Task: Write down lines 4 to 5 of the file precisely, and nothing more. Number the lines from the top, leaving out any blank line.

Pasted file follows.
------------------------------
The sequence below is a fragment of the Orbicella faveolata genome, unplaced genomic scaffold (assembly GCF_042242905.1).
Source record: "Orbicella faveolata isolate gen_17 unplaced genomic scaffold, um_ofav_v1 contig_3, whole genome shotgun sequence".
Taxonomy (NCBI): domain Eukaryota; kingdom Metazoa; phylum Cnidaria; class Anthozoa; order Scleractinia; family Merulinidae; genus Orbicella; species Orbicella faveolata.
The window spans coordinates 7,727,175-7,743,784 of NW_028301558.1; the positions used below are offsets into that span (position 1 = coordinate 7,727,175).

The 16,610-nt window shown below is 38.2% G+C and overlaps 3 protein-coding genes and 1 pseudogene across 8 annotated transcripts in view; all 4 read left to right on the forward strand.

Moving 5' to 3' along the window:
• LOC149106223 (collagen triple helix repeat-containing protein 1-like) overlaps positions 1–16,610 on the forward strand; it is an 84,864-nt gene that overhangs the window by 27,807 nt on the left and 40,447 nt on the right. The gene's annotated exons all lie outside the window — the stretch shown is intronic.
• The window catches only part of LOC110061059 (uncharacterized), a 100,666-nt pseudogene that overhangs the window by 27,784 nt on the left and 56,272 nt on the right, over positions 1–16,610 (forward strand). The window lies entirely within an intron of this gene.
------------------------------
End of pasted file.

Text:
The window spans coordinates 7,727,175-7,743,784 of NW_028301558.1; the positions used below are offsets into that span (position 1 = coordinate 7,727,175).

The 16,610-nt window shown below is 38.2% G+C and overlaps 3 protein-coding genes and 1 pseudogene across 8 annotated transcripts in view; all 4 read left to right on the forward strand.